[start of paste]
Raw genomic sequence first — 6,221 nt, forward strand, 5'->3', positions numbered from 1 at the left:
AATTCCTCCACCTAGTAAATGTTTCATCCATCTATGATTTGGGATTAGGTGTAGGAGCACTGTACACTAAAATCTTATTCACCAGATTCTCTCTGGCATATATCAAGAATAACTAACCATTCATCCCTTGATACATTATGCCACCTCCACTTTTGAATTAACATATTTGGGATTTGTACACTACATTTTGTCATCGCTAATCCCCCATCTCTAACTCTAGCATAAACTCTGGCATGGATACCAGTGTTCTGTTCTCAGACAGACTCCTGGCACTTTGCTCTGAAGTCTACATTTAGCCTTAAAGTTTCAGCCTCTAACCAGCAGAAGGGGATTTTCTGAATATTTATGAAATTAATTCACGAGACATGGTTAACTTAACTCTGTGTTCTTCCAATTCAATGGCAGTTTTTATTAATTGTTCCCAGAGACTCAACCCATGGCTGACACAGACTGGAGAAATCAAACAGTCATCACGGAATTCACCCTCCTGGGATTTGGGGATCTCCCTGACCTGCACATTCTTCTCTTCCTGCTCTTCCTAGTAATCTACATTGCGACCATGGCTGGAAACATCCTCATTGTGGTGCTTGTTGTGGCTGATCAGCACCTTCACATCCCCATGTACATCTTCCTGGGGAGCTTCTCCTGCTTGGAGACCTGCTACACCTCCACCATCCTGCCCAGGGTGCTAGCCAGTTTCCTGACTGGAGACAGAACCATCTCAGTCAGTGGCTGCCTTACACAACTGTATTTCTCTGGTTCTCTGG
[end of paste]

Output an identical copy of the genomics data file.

Raw genomic sequence first — 6,221 nt, forward strand, 5'->3', positions numbered from 1 at the left:
AATTCCTCCACCTAGTAAATGTTTCATCCATCTATGATTTGGGATTAGGTGTAGGAGCACTGTACACTAAAATCTTATTCACCAGATTCTCTCTGGCATATATCAAGAATAACTAACCATTCATCCCTTGATACATTATGCCACCTCCACTTTTGAATTAACATATTTGGGATTTGTACACTACATTTTGTCATCGCTAATCCCCCATCTCTAACTCTAGCATAAACTCTGGCATGGATACCAGTGTTCTGTTCTCAGACAGACTCCTGGCACTTTGCTCTGAAGTCTACATTTAGCCTTAAAGTTTCAGCCTCTAACCAGCAGAAGGGGATTTTCTGAATATTTATGAAATTAATTCACGAGACATGGTTAACTTAACTCTGTGTTCTTCCAATTCAATGGCAGTTTTTATTAATTGTTCCCAGAGACTCAACCCATGGCTGACACAGACTGGAGAAATCAAACAGTCATCACGGAATTCACCCTCCTGGGATTTGGGGATCTCCCTGACCTGCACATTCTTCTCTTCCTGCTCTTCCTAGTAATCTACATTGCGACCATGGCTGGAAACATCCTCATTGTGGTGCTTGTTGTGGCTGATCAGCACCTTCACATCCCCATGTACATCTTCCTGGGGAGCTTCTCCTGCTTGGAGACCTGCTACACCTCCACCATCCTGCCCAGGGTGCTAGCCAGTTTCCTGACTGGAGACAGAACCATCTCAGTCAGTGGCTGCCTTACACAACTGTATTTCTCTGGTTCTCTGG